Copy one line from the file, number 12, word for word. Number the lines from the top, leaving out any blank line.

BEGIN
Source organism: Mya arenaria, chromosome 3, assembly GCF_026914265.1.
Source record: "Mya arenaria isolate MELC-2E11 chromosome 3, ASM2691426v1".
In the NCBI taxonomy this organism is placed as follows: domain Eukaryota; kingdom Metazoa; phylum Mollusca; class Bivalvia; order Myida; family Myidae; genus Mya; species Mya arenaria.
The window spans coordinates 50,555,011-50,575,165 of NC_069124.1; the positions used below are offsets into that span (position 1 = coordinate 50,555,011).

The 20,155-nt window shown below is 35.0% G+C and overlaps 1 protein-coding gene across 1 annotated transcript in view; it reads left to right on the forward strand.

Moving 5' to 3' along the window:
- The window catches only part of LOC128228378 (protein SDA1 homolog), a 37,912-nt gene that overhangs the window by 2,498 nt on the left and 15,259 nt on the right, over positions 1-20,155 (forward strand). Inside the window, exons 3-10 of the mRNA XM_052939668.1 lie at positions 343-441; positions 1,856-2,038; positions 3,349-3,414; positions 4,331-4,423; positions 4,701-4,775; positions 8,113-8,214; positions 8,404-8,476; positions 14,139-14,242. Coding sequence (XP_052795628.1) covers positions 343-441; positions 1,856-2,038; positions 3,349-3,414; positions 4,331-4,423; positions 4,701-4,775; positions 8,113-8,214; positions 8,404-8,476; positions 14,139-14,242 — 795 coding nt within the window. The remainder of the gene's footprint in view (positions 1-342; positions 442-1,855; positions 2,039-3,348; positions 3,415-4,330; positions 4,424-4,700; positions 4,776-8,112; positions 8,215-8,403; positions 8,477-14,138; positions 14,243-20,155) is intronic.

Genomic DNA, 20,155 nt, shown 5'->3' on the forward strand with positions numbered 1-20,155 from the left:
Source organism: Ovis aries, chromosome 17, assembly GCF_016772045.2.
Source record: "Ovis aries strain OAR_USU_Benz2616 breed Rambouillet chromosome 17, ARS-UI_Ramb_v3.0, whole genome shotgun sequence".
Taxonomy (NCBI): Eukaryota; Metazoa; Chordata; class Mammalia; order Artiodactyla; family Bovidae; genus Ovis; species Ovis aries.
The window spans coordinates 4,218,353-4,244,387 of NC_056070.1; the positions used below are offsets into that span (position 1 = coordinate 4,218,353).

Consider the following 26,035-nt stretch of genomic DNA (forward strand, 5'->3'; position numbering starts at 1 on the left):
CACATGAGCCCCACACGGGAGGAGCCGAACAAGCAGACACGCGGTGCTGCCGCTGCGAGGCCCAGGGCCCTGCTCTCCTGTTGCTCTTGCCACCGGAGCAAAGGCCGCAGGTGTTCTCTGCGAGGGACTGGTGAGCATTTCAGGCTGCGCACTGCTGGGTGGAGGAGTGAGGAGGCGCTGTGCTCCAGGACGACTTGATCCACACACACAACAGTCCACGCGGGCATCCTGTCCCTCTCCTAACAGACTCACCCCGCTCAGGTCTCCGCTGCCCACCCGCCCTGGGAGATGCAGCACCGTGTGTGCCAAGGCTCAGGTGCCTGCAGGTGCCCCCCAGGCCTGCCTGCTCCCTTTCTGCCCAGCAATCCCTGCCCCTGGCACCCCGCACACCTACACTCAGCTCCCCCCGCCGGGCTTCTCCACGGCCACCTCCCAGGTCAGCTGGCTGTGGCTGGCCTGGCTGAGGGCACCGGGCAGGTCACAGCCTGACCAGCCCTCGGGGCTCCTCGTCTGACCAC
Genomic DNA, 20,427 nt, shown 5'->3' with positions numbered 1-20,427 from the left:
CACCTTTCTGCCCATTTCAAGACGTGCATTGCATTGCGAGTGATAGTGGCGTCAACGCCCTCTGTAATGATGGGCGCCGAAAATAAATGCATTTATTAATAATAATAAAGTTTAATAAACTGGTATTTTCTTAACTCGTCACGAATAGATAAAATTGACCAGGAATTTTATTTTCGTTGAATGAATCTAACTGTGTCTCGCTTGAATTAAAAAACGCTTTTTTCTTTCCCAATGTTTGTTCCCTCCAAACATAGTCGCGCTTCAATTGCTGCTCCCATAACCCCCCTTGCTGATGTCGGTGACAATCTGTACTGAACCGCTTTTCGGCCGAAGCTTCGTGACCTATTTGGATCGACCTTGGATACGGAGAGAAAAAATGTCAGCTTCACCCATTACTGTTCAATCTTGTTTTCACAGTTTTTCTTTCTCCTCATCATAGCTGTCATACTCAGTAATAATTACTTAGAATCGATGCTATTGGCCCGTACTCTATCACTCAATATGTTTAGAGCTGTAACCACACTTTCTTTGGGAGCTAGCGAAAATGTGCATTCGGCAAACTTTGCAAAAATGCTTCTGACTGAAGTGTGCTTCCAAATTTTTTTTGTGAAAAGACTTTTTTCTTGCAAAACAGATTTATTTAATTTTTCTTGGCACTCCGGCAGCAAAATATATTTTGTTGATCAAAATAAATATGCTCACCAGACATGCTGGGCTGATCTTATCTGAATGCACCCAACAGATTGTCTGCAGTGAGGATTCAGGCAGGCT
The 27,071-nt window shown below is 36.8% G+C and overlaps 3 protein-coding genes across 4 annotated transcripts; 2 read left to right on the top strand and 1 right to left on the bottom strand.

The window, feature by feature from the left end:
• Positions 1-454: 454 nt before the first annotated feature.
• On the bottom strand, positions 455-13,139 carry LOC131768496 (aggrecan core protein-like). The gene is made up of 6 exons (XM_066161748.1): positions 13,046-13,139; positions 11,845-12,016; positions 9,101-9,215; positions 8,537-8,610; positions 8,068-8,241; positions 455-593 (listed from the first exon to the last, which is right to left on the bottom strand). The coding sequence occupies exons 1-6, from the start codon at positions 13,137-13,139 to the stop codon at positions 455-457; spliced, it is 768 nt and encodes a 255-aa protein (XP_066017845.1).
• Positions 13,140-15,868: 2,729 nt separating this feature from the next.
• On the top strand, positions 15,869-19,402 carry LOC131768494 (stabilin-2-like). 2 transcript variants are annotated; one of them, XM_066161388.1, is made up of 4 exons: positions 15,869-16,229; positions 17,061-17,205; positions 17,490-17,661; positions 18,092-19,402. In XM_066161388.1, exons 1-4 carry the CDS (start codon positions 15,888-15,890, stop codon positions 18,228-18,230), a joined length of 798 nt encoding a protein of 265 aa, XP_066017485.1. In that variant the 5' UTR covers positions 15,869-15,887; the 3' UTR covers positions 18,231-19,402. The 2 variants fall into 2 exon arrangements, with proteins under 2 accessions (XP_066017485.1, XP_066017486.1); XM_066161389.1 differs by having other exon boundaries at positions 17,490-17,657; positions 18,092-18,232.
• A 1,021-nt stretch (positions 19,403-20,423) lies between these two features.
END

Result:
The window spans coordinates 4,218,353-4,244,387 of NC_056070.1; the positions used below are offsets into that span (position 1 = coordinate 4,218,353).